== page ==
Arbitration shouldn’t go anywhere

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The greatest evidence that exists in favor of arbitration is that Major League Baseball wants to do away with it. It’s not a perfect system, no, given the arbitrators themselves are inconsistent, and MLB spends an awful lot of time coaching up its teams on specific talking points so that they can defend their positions, but in aggregate, there is a reason that the Players Association is in favor of keeping an arbitration system in place, while the league would love very much to be done with it.

Even in an offseason like this one, where the players were trounced in arbitration itself, the system still allows for teams to negotiate with players — for players to ask for more than they could without the threat of an arbitration hearing in place — and end up with a higher salary than they would have with no such event looming in the distance. As I wrote back in 2019 for Deadspin:

Arbitration is vital to making baseball’s economic system work. It imposes a one-on-one negotiation between team and player, and also a solution should that negotiation break down: a third-party arbitrator who can rule that one side or the other is being ridiculous in their demands. Other sports have restricted free agency for younger players, but while that might work for the NBA, where nearly every team is hovering near the salary cap (or using every convoluted legal measure possible to exceed it), far too many MLB teams don’t want to be even $50-75 million near the luxury tax. Arbitration, hobbled by overt league-directed collusion though it may be, can force teams to spend money they have even when don’t want to.

That article was about ways to fix MLB’s broken economics, and the arbitration-focused solution was to have more of it, not less: reduce how long it takes to get to arbitration, which would increase pre-free agency salaries and force clubs like the Pirates, A’s, Rays, and Marlins — all of which have a grievance filed against for not spending revenue-sharing dollars — to spend more. Improving arbitration didn’t gain any traction despite the PA’s efforts in the last round of collective bargaining, but they manage to vastly improve conditions and increase pay for pre-arb players, so at least that occurred to force some things in a similar direction.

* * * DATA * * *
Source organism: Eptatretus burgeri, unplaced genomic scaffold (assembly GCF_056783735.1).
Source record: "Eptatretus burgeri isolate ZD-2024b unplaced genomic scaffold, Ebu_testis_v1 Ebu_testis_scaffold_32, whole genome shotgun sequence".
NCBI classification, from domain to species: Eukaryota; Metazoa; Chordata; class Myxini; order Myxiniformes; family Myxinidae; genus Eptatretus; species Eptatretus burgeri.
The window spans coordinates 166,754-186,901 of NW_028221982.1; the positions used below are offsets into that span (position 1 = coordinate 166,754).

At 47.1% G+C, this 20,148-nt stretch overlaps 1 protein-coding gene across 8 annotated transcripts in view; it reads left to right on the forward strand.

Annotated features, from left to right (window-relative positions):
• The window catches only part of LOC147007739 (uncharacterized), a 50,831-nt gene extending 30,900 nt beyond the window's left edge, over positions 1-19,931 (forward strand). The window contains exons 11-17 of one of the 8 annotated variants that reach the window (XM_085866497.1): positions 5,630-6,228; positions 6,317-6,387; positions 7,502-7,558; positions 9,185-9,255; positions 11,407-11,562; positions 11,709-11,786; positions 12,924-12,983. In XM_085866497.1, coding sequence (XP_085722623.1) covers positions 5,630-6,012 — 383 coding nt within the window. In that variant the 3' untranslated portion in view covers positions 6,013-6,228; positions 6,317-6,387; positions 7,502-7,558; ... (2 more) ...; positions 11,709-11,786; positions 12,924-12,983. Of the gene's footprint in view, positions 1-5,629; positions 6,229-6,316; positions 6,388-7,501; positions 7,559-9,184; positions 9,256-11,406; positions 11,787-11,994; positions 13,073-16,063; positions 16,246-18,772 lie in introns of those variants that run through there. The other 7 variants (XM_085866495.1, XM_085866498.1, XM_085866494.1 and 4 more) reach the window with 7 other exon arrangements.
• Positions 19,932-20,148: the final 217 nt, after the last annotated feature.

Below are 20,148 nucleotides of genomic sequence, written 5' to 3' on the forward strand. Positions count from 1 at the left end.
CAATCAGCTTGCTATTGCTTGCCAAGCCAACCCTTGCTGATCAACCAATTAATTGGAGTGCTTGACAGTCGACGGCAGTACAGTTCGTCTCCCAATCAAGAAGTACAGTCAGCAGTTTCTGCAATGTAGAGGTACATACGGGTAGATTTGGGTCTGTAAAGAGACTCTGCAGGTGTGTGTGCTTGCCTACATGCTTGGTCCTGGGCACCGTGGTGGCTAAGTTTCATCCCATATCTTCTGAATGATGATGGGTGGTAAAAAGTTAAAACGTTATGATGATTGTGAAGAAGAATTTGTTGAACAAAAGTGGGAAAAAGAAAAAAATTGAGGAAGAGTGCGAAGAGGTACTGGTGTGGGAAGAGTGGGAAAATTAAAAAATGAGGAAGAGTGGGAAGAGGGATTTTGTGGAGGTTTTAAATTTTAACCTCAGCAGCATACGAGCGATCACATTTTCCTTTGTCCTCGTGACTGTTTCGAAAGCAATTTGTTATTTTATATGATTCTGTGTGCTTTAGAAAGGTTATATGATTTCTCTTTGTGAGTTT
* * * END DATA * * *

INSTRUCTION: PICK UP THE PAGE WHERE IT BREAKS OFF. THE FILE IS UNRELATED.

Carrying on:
MLB doesn’t actually want to improve arbitration in any way, because they want it dead and gone. So, the PA can (and should continue to) submit reasonable proposals to improve the efficacy of the system, if for no other reason than to make it clear that MLB has no interest in making it work as intended. They should not — and it certainly does not seem like they will — reduce the effectiveness of arbitration further through concessions, or agree to scrap it entirely and start over with something new, like MLB’s algorithmic bullshit they’ve been trying to push through in various forms for around three decades now.

MLB is going to keep trying to kill arbitration. They’ve been trying to do it since the practice was first instituted: along with the idea of free agency in general, arbitration has been one of the major stumbling blocks in the way of their wish to return as much of their feudalistic control over players as possible.

As Ken Rosenthal reported at The Athletic, the league is willing to get rid of it all and start over, but that’s nothing new, and shouldn’t be treated as such. That’s just their standard operating procedure when it comes to arbitration, so statements like this one…

“During the last round of bargaining, MLB proposed replacing salary arbitration with a formulaic approach that would have paid more money to arbitration-eligible players in aggregate. That proposal was rejected,” a league spokesperson said. “We continue to believe that the salary arbitration system creates unnecessary acrimony between Clubs and players and wastes an enormous amount of time and money. We would welcome the opportunity to discuss changes to the system.”

…should be considered meaningless noise. The union disagreed at the time that MLB’s solution would pay more “in aggregate,” and that belief was reiterated again to Rosenthal in Monday’s article. I feel strongly enough about the importance of arbitration that I wrote back in December of 2021 that if the PA was forced to choose between proposals that would improve arbitration and those that would improve free agency, they should choose the former. Again, the system isn’t perfect, but any new system MLB wants to introduce in its place is going to be even more of an issue than what’s in place, and not in the way that rewards players. Bo Bichette, quoted in Rosenthal’s reporting, might not like it, but all that means is that someone from the union has to explain to him why it’s important that the system remains in place.

Which makes it just like any other issue the union faces: getting everyone on the same page (or, at least, enough of the union to ensure the votes go the right way when such a time comes) is the work that has to go down in between new collective bargaining agreements. If some players are enticed by MLB’s words and proposals to replace the system, well, that’s something the union has to (and surely is) handling internally, so that its members have the information and education they need to understand why it’s important to hear the meaning behind MLB’s words on this topic.

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